A coalition of imams and organizations representing British Muslims has written British Prime Minister David Cameron asking him to stop using the phrase “Islamic State” when talking about the new country carved out of Iraq and Syria by Islamist terrorists. That’s what Abu Baqr al Baghdadi, who has proclaimed himself “the caliph of all Muslims and the prince of the believers,” calls his newly conquered territory, but it’s giving ordinary Muslims a bad name.
The British Muslim leaders declared that “the media, civic society and governments should refuse to legitimize these ludicrous caliphate fantasies by accepting or propagating this name. We propose that “UnIslamic State” (UIS) could be an accurate and fair alternate name to describe this group and its agenda — and we will begin to call it that.” READ
You mustn’t expect politicians in a democratic system to come up with ideologically pure, intellectually consistent policies. Their job is to put together a winning coalition of voters who have different and even conflicting interests, and if that requires compromises and even contradictions, so be it. READ
Stephen Harper has dispatched as many as 100 military advisers to northern Iraq as part of a U.S.-led “core coalition” to help degrade what we are told is a long-term threat to all NATO countries. We know their mission will be reassessed in 30 days and a greater Canadian military contribution might be coming. We know there have been at least 130 Canadians who have travelled to join radical fighting forces, including the Islamic State. At least 130. That number was released early in the year and other estimates put the number much higher. READ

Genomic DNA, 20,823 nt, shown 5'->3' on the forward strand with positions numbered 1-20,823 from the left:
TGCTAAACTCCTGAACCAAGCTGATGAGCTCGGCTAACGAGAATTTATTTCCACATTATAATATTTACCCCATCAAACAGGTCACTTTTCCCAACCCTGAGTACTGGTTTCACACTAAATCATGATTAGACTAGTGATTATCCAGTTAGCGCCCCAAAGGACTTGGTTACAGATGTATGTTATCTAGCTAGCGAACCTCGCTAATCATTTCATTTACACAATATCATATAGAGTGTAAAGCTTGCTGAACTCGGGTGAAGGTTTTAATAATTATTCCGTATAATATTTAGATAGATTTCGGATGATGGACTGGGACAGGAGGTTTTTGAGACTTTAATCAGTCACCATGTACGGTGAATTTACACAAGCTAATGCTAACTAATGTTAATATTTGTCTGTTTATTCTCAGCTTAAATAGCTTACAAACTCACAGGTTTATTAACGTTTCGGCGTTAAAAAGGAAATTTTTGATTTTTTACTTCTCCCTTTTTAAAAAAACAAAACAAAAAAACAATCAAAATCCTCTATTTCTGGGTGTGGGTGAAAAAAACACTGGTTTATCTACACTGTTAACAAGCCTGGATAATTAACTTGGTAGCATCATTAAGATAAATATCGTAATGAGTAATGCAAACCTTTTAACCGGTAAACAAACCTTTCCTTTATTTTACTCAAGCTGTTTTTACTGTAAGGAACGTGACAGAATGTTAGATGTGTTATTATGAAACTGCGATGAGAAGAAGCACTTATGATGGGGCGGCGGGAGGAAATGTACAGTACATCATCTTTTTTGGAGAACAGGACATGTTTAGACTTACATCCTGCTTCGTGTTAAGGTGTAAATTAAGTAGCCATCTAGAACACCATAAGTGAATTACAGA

OTTAWA — In many ways, this was a moment of quintessential Canadian déjà vu. There we all were again, sitting in the National Press Theatre. Joe Clark, Paul Martin and former Assembly of First Nations Chief Ovide Mercredi, among others, decrying the misunderstanding, neglect and betrayal that has marked our country’s relationship with our First Nations. READ
“Whoever betrays the country will pay the price, I assure you,” Rwanda’s President Paul Kagame told a rally soon after the country’s former intelligence chief, Patrick Karegeya, was found strangled in a South African hotel room last January. Karegeya had quit the government and become a leading opponent of the regime, which Kagame would certainly see as a betrayal of the country. READ